Venue for UN-mediated political talks shifts to Libya, as national stakeholders seek peace

11 February 2015

Libyan stakeholders have convened in the western Libyan city of Ghedames for the latest round of United Nations-facilitated dialogue aimed at resolving the North African nation’s political crisis, the UN Support Mission in Libya (UNSMIL) said today.

In a press release, UNSMIL noted that the talks, the previous two rounds of which were hosted by the UN Office at Geneva, brought “all invited participants” together for the first time and were conducted in “a constructive and positive atmosphere.”

“Discussions focused on the points that were agreed upon in the agenda of the dialogue, including proposals for organizing the work ahead and agreement on a clear timetable that takes into consideration the wishes of the parties to reach a speedy political solution to prevent further security and political deterioration and end the institutional division that threatens the country’s unity,” UNSMIL explained, adding that participants had agreed to continue the dialogue in the coming days.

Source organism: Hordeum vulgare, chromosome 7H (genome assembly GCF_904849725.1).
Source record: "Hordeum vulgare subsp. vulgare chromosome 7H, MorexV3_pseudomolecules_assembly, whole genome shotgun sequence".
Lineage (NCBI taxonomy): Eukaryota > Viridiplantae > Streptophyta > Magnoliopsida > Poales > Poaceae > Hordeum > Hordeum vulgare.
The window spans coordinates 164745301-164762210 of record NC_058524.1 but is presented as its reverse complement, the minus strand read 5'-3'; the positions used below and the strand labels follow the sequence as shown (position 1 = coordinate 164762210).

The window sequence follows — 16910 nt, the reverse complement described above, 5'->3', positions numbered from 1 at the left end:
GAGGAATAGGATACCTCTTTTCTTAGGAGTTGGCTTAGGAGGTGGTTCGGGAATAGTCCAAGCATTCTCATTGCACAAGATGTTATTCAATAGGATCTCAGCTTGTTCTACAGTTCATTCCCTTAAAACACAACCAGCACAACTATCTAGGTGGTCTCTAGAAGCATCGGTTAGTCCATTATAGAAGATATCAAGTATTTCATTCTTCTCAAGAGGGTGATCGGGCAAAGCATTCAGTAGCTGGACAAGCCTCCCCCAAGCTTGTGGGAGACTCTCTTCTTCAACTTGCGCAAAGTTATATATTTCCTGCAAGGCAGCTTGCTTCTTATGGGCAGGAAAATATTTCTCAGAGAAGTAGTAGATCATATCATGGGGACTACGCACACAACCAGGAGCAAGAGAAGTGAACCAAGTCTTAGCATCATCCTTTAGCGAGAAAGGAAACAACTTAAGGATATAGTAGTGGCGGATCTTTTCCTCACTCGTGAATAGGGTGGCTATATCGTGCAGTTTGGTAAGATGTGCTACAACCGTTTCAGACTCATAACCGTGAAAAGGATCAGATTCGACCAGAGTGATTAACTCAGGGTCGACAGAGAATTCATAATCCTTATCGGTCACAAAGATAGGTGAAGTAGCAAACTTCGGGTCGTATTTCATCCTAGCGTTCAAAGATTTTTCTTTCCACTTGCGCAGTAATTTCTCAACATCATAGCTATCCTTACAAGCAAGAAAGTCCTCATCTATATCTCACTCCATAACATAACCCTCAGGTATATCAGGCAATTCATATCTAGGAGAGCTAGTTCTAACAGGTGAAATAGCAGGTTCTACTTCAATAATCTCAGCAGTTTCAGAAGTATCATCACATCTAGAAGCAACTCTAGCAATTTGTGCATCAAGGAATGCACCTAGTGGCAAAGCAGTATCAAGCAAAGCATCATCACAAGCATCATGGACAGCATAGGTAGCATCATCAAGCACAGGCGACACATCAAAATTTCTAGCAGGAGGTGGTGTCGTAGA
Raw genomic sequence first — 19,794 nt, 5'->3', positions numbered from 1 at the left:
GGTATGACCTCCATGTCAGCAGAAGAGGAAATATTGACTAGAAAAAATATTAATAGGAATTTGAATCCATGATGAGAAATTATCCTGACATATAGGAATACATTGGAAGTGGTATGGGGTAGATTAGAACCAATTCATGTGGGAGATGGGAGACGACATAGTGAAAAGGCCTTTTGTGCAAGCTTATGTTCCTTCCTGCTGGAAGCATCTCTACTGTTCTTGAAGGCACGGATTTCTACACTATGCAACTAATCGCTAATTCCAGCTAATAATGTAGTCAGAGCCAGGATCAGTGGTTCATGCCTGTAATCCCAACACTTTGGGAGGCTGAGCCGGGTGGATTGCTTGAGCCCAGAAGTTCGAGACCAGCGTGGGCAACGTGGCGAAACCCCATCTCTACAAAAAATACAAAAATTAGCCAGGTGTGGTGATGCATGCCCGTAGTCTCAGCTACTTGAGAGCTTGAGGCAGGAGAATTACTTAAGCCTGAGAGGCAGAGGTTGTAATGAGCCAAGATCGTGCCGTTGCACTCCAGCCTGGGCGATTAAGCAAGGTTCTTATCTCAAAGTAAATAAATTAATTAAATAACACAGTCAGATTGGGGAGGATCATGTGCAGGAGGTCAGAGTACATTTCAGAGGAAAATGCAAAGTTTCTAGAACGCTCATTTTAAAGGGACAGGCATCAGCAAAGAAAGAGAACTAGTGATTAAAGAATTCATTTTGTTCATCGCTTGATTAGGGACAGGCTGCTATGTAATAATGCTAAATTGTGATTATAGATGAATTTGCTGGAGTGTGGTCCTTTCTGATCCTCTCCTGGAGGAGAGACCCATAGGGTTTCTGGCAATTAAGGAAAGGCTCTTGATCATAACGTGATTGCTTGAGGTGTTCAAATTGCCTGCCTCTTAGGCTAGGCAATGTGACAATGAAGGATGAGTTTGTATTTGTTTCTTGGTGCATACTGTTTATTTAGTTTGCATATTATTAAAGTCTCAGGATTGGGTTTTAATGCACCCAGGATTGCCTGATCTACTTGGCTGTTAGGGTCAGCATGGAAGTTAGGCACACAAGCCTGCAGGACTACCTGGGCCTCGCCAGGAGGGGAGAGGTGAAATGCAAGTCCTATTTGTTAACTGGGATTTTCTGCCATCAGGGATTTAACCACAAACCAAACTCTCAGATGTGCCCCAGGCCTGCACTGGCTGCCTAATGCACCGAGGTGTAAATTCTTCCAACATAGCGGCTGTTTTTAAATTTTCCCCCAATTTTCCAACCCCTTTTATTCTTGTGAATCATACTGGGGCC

In addition, the Mission noted, participants at the meeting also called on all parties to work towards a “military de-escalation on all fronts” to allow continued dialogue amid a “positive environment.”

Libya's protracted conflict has caused a humanitarian crisis with at least 120,000 people forced to flee their homes, resulting in consequent shortages in both food and medical supplies along with mounting numbers of casualties.

A recent burst of violence has further rattled the war-weary nation, in conflict since the beginning of its civil war in 2011, which resulted in the ouster of late Libyan leader Muammar Gaddafi.

In the eastern city of Benghazi, an uptick in violence has seen 450 people killed since October 2014 as residents continue to face shortages in medical care. Moreover, upwards of 15,000 families – some 90,000 people – have been displaced.


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